If the freedom of speech is taken away then dumb and silent we may be led, like sheep to the slaughter.

- George Washington

Saturday, 11 September 2010

Signs of the Times 2

Ok, it was easy. Wasn't it? It may not have been, in fact, because I have been looking at signs like these for decades and never worked it out. But here we go.

SPOILER ALERT - read previous post first!


They are all instantly-recognisable symbols of common objects, and yet each of them represents something which is 50 years out of date, which many people will not have seen outside a museum.

Take the bike - I thought "Hey, that looks just like the Bonnie!" Actually, with that sloping-forward cylinder block it's like it's had a Yamaha Genesis motor transplant, but whatever. That style of bike (upright, exposed engine, separate head and tail lights, twin shocks) hasn't been mainstream since the 1960s. There will be many people who have only seen a design like that in a museum or in tiny numbers on the road, and yet the silhouette screams "Bike!". If they showed you a silhouette of the kind of bike that is commonest on the roads (say a Honda CBR), it wouldn't be half as recognisable. In fact, I have just done a Google image search for a sports bike in silhouette, and come up with nothing. Perhaps no-one has made an image of a sports bike in silhouette because it would look like nothing. It would just be a streamlined shape. The bike symbol above, however, is recognisable because the shape shows the function - it's a design from before the days of wind tunnels and Euro-homogenisation, a time when you could tell what something was and how it worked by looking at it. Think horse and cart; think water-wheel.

What about the others? Same story, really.

1. The train is a proper choo-choo-puff, a kind of engine not seen in the UK since the 60s, apart from on 'heritage' lines in pretty landscapes. But it's a train, not a line of identical boxes bulled by another box.

2. The car falling into the dock? Well, I would guess a Morris Oxford. Last produced in 1971. A modern car? It would just look like a blob. What's that blob doing falling in the canal, Dad?

3. The bicycle is a sit-up-and-beg design - look at those handlebars. Roller-lever brakes, full chain-guard, proper metal mudguards, Sturmey-Archer gears, perhaps a hub dynamo? Only Pashley and the Dutch and Chinese make bikes like this these days. Mind you, I think it says a lot for the bicycle that it is probably the closest of any to its modern form. Once something is right, it stays right.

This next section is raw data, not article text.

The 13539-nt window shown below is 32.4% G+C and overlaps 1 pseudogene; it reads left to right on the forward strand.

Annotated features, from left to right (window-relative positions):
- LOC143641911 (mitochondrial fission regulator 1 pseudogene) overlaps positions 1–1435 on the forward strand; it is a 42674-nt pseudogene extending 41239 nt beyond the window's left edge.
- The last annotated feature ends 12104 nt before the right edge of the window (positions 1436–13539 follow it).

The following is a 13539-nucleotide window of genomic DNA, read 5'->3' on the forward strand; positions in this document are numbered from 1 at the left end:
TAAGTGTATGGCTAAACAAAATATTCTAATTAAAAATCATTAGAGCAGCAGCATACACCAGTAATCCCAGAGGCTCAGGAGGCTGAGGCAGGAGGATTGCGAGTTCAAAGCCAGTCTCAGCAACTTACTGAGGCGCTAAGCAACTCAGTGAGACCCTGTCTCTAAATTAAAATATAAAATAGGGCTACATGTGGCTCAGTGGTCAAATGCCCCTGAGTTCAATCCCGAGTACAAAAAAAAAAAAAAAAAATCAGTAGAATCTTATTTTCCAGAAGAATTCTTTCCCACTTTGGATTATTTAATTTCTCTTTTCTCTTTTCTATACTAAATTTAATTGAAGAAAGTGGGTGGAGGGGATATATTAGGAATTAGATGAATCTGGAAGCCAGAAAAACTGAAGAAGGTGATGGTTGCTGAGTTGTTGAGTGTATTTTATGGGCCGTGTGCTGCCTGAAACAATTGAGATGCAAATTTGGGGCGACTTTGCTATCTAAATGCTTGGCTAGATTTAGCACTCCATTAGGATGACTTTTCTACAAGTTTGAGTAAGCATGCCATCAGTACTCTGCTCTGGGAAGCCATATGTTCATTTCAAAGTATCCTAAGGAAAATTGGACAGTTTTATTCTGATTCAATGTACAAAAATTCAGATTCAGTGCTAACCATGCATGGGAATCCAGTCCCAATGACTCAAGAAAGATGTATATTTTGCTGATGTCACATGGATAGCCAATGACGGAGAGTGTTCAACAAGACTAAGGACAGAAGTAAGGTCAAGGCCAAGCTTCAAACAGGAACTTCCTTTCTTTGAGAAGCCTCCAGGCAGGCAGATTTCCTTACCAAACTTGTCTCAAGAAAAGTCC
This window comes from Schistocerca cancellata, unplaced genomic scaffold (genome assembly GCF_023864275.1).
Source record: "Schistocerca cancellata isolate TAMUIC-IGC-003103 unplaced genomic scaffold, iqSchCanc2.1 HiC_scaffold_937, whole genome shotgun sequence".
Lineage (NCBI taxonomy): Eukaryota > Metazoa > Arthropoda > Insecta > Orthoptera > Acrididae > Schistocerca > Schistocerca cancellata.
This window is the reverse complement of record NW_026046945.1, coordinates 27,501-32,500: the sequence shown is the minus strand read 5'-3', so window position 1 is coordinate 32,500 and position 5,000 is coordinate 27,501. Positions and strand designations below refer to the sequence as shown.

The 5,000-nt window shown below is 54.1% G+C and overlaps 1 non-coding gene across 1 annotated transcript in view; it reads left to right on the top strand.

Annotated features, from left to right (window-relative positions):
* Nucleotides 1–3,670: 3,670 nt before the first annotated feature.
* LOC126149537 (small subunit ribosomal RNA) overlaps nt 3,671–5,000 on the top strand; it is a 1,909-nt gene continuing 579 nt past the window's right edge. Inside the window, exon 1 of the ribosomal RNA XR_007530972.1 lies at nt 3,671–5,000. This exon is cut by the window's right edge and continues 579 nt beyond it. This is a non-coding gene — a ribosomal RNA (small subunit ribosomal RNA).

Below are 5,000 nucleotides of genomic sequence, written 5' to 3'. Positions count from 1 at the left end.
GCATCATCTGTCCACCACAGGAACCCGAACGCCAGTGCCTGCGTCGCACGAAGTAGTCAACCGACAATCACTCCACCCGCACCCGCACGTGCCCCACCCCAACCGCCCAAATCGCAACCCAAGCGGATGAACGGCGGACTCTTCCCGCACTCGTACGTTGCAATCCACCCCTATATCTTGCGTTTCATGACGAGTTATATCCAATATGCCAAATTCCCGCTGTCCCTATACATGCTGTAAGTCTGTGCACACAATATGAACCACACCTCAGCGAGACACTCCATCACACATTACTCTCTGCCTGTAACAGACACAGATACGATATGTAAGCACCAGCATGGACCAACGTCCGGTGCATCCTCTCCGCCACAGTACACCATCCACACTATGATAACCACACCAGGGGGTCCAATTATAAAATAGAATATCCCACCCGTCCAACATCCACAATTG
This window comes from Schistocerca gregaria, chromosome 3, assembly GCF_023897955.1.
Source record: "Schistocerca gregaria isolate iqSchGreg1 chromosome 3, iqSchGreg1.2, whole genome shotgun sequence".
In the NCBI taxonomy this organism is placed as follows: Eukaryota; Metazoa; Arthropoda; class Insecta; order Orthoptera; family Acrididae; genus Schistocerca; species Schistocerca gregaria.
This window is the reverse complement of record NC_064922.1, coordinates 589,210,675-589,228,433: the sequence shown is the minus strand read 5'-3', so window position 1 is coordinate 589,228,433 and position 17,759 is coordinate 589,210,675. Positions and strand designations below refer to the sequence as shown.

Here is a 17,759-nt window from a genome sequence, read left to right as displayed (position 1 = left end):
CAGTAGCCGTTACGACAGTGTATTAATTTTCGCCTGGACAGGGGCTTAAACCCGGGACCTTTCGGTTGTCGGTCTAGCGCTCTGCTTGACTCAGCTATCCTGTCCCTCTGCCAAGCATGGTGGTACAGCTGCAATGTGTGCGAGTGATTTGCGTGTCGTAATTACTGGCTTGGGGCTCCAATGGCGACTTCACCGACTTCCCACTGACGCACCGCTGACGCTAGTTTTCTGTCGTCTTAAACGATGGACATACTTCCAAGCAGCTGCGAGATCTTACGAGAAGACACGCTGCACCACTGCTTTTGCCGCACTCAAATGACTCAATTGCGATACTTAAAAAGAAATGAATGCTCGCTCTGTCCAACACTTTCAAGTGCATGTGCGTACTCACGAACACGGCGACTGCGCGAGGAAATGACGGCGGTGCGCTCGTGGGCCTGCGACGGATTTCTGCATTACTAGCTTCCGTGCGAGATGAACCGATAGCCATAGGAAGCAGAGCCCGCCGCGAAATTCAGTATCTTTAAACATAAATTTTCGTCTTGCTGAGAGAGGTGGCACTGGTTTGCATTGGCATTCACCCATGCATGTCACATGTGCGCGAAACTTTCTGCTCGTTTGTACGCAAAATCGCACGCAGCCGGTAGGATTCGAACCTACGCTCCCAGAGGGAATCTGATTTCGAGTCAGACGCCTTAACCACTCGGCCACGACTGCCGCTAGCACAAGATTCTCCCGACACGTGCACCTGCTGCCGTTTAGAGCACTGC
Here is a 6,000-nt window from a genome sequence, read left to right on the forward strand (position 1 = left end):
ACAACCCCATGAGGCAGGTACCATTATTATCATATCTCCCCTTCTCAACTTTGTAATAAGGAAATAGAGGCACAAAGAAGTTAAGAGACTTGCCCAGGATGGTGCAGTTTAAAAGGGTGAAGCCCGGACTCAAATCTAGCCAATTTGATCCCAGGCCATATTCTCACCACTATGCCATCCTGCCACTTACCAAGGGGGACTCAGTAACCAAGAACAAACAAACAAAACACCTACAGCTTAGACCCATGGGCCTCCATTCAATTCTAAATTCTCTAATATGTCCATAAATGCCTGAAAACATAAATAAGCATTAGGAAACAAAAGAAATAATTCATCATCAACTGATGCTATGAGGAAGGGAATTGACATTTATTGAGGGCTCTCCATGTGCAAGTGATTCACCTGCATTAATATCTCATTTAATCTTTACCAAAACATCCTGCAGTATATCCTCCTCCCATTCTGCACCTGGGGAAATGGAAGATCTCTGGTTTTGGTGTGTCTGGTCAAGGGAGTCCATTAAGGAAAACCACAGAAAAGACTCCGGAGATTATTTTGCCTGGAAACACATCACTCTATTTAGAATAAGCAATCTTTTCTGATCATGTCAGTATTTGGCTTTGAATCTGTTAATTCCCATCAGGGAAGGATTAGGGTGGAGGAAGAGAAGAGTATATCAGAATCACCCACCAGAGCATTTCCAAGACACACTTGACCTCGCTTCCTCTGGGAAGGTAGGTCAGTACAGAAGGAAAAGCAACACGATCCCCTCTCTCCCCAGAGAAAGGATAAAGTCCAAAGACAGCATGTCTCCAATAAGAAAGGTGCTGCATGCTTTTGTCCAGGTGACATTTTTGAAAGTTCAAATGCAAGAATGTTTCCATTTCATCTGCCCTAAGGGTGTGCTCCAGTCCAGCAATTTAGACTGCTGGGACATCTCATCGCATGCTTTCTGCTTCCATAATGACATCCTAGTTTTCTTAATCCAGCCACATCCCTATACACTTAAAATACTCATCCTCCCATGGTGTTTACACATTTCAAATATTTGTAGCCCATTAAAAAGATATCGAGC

4. The camera is, of course, is a proper newshound's tool, a Speed Graphic or a Hasselblad, last seen in common use in the 1940s, before Pentax introduced the Asahiflex in 1952 and we all went SLR-mad. Even for a generation for whom taking pictures merely requires a suitable phone or a shiny box the size of a credit card, this image still says "Camera!"

5. The bomb makes me laugh. Did bombs ever look like this, outside of Laurel and Hardy films? I doubt it, but the form has captured the imagination, and nothing says 'bomb' like a sphere with a fizzing fuse.

6. The 'Children' sign was a cheat. The first one was withdrawn several years ago, and replaced with the one below it. But I love the older one. These kids are straight out of 'Janet and John'. She has a ponytail and a briefcase, he has a short-back-and-sides and a satchel. You can almost make out his long socks with the Scout garter tabs. And they are going to school. To have fun. See, Janet, see the dog run! They are children-as-they-used-to-be, nostalgic even in the 1960s. And note, horror of horrors, the boy is bigger than the girl, which implies seniority and looking-after and all that. The updated version has less detail in the clothing and very little in the hair, so they could be Moomintrolls for all we know. But this time the girl is bigger and leading the way, so that's all right. And, of course, there is no mention of school. They are going to express themselves in a designated play area under the supervision of a diversity outreach worker, probably.

So there you have it. We respond better to images that ought to be in a museum, than we do to things which surround us every day. Is it a dim race-memory of how things were? That's what cameras looked like to Grandad, so that's what we react to? Or is it that the images are from a time when things looked like what they were, and not either something else, or nothing at all?

Only you can tell. And if you have any more examples, please let me know. I feel a collection-mania coming on.

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